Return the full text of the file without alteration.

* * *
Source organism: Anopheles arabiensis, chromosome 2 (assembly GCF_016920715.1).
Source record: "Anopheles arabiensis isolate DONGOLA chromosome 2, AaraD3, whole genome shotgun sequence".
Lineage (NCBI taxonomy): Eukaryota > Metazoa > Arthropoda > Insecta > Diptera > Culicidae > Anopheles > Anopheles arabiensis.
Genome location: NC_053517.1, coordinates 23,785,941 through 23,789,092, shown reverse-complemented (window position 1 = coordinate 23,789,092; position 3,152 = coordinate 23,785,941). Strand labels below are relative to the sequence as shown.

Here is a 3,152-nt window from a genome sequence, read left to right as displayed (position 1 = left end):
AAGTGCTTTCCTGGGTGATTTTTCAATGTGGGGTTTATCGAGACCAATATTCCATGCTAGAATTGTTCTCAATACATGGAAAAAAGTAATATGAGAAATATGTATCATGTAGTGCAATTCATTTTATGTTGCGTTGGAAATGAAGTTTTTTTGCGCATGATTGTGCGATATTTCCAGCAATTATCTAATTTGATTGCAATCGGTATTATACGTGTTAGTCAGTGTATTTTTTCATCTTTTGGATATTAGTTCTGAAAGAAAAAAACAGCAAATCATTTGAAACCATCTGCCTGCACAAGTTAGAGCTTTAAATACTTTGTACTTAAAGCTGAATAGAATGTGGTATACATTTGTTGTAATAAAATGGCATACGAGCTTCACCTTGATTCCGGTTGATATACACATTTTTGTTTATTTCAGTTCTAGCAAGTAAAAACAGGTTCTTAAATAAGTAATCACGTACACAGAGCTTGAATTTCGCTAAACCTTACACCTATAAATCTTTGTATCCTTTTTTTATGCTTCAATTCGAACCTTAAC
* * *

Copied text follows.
Source organism: Anopheles arabiensis, chromosome 2 (assembly GCF_016920715.1).
Source record: "Anopheles arabiensis isolate DONGOLA chromosome 2, AaraD3, whole genome shotgun sequence".
Lineage (NCBI taxonomy): Eukaryota > Metazoa > Arthropoda > Insecta > Diptera > Culicidae > Anopheles > Anopheles arabiensis.
Genome location: NC_053517.1, coordinates 23,785,941 through 23,789,092, shown reverse-complemented (window position 1 = coordinate 23,789,092; position 3,152 = coordinate 23,785,941). Strand labels below are relative to the sequence as shown.

Here is a 3,152-nt window from a genome sequence, read left to right as displayed (position 1 = left end):
AAGTGCTTTCCTGGGTGATTTTTCAATGTGGGGTTTATCGAGACCAATATTCCATGCTAGAATTGTTCTCAATACATGGAAAAAAGTAATATGAGAAATATGTATCATGTAGTGCAATTCATTTTATGTTGCGTTGGAAATGAAGTTTTTTTGCGCATGATTGTGCGATATTTCCAGCAATTATCTAATTTGATTGCAATCGGTATTATACGTGTTAGTCAGTGTATTTTTTCATCTTTTGGATATTAGTTCTGAAAGAAAAAAACAGCAAATCATTTGAAACCATCTGCCTGCACAAGTTAGAGCTTTAAATACTTTGTACTTAAAGCTGAATAGAATGTGGTATACATTTGTTGTAATAAAATGGCATACGAGCTTCACCTTGATTCCGGTTGATATACACATTTTTGTTTATTTCAGTTCTAGCAAGTAAAAACAGGTTCTTAAATAAGTAATCACGTACACAGAGCTTGAATTTCGCTAAACCTTACACCTATAAATCTTTGTATCCTTTTTTTATGCTTCAATTCGAACCTTAAC